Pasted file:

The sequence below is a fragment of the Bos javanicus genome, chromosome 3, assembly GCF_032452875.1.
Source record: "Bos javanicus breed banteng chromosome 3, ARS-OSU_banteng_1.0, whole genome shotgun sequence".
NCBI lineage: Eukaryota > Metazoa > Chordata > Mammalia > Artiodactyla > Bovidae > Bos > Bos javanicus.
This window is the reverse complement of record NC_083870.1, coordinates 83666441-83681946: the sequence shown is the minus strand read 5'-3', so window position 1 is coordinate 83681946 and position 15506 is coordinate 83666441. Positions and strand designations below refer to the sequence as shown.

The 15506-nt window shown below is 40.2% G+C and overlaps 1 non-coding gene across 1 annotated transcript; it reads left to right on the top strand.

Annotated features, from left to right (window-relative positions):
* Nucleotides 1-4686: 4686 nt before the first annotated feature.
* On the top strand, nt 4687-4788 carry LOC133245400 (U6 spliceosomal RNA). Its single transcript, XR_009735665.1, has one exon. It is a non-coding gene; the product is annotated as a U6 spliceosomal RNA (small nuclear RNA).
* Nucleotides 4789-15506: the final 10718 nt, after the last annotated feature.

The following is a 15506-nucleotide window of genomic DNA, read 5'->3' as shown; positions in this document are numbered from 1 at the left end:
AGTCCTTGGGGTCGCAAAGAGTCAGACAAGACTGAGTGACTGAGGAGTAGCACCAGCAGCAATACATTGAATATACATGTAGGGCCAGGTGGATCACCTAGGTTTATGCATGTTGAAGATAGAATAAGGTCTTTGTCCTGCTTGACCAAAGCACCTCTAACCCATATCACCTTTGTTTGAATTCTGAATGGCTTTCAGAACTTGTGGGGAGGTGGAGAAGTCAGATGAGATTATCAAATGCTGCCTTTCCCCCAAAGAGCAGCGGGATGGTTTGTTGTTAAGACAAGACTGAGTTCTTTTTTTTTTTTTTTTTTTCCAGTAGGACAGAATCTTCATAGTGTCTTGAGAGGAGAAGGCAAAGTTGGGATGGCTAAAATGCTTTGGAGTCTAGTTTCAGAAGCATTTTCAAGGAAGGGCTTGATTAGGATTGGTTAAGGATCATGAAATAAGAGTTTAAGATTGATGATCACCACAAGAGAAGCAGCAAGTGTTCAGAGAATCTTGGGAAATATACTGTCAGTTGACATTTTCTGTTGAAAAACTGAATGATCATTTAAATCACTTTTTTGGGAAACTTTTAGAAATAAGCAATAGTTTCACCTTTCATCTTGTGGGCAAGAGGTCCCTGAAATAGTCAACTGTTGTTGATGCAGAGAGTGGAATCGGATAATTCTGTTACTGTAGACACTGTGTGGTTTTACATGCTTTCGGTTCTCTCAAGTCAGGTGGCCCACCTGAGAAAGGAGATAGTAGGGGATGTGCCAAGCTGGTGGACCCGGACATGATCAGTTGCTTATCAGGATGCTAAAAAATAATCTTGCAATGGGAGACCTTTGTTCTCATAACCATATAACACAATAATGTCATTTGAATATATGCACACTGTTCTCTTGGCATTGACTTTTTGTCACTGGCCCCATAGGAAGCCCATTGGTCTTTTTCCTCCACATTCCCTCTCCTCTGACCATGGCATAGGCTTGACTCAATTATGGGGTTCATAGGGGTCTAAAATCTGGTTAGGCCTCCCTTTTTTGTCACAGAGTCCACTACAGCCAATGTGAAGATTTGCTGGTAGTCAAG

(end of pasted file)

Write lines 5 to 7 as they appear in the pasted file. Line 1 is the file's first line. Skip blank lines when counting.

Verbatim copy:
The 15506-nt window shown below is 40.2% G+C and overlaps 1 non-coding gene across 1 annotated transcript; it reads left to right on the top strand.

Annotated features, from left to right (window-relative positions):
* Nucleotides 1-4686: 4686 nt before the first annotated feature.